This book works out the economic implications, as well as the implications for economics, of the social theory developed in my Politics books and of the philosophical program advanced in “The Self Awakened.” It represents the counterpart in political economy to the arguments of “What Should Legal Analysis Become?” about law. I see it as one more move in a campaign to free social thought from its embrace of superstition and its subservience to fate.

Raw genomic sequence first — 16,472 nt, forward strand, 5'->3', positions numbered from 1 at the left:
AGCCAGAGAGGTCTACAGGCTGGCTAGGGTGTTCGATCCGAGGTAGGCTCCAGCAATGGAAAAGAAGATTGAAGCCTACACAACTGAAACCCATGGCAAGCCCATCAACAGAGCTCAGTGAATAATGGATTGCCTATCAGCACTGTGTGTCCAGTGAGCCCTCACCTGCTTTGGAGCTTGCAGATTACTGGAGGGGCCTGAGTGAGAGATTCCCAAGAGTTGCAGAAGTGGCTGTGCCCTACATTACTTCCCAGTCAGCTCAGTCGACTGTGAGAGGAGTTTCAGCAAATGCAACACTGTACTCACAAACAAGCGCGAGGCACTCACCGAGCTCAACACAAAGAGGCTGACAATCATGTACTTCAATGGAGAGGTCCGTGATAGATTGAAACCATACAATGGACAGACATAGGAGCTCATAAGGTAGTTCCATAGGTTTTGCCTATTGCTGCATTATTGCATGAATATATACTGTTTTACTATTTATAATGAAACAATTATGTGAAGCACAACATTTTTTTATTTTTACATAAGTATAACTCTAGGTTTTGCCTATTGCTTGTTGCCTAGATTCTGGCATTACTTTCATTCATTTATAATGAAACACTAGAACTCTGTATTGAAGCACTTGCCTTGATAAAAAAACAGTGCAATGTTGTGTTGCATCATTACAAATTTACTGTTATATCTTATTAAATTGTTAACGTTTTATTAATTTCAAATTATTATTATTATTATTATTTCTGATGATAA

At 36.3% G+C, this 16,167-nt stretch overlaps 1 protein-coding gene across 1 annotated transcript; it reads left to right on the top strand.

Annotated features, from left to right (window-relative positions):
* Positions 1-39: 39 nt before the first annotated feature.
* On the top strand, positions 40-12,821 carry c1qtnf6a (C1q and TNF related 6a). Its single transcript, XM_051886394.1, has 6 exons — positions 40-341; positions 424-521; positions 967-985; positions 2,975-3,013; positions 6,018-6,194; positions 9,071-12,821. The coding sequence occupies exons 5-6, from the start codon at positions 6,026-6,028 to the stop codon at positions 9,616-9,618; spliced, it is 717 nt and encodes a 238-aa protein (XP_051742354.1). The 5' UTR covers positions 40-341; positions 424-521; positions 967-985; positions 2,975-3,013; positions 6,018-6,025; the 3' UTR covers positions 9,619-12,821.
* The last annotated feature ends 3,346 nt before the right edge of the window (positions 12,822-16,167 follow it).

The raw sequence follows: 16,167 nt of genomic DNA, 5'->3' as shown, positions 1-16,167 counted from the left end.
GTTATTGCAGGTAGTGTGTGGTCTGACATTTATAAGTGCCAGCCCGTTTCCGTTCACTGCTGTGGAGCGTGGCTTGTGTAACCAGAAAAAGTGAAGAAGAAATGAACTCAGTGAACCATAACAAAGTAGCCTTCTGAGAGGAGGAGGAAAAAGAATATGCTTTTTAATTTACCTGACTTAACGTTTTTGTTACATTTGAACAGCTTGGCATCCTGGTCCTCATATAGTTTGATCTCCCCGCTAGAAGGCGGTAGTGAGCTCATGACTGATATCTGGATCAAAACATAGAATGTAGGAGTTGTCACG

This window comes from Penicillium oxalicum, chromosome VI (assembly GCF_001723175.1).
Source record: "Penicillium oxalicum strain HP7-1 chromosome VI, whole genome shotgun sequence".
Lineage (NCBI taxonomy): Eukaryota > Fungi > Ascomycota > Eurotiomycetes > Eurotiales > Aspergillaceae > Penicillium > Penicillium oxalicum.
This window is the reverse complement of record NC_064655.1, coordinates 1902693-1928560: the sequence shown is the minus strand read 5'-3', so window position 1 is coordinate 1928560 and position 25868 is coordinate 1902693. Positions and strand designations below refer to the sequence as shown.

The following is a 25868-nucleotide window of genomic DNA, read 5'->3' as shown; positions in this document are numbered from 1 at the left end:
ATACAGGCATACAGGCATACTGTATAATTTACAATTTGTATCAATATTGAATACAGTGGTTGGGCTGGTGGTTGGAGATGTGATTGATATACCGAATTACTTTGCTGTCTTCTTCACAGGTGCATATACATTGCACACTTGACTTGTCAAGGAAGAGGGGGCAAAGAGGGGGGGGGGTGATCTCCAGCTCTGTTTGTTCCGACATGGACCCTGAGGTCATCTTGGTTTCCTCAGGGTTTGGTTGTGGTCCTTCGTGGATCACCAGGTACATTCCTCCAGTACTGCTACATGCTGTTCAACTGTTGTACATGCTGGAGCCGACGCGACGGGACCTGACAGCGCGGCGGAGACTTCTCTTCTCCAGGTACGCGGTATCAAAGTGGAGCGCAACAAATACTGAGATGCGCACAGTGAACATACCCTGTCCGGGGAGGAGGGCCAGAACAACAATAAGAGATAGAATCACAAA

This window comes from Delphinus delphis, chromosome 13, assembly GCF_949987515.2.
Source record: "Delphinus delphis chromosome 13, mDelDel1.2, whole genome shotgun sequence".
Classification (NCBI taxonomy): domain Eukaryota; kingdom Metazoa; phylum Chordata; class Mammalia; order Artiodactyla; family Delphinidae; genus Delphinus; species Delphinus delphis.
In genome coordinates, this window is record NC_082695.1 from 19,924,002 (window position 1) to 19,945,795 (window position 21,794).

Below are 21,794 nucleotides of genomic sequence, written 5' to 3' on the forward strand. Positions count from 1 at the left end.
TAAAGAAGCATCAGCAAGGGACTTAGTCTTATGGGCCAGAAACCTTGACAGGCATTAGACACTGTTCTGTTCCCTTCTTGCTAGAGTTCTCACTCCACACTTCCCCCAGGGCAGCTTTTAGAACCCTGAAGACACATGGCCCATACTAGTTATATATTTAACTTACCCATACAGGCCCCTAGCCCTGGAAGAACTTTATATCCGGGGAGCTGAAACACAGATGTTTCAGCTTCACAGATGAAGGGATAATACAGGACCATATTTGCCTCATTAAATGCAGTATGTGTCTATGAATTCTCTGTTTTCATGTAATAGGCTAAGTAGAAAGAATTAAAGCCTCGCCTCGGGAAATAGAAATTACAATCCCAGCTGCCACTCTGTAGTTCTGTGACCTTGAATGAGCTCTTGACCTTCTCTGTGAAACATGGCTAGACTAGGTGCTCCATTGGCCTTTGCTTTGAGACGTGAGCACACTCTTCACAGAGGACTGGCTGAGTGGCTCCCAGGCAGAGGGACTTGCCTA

The book takes as its point of departure a discussion of the doctrine of free trade on the basis of comparative advantage — the most characteristic teaching of economics. A substantive theme in the work is the way in which the activities we have learned how to repeat (and thus to express in formulas, embodied in machines) are best related to the activities we do not yet know how to repeat. Here is a form of the division of labor — in the workplace or in the world as a whole — contrasting to Adam Smith’s pin factory and to Henry Ford’s assembly line. A methodological theme is the development of a practice of economics supporting a more intimate bond among analysis, explanation, and proposal than the economics inaugurated by the marginalism of the late nineteenth century allows. (Princeton University Press)